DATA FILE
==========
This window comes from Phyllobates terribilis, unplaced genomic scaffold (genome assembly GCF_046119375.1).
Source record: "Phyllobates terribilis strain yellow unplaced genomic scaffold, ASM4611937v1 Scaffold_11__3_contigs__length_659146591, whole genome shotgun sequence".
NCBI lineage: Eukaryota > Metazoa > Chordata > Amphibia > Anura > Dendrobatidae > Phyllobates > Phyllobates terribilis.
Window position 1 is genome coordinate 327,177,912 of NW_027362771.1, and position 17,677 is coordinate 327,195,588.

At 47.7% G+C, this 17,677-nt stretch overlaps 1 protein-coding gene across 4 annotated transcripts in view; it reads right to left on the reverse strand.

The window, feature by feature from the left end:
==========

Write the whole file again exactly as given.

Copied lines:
This window comes from Phyllobates terribilis, unplaced genomic scaffold (genome assembly GCF_046119375.1).
Source record: "Phyllobates terribilis strain yellow unplaced genomic scaffold, ASM4611937v1 Scaffold_11__3_contigs__length_659146591, whole genome shotgun sequence".
NCBI lineage: Eukaryota > Metazoa > Chordata > Amphibia > Anura > Dendrobatidae > Phyllobates > Phyllobates terribilis.
Window position 1 is genome coordinate 327,177,912 of NW_027362771.1, and position 17,677 is coordinate 327,195,588.

At 47.7% G+C, this 17,677-nt stretch overlaps 1 protein-coding gene across 4 annotated transcripts in view; it reads right to left on the reverse strand.

The window, feature by feature from the left end: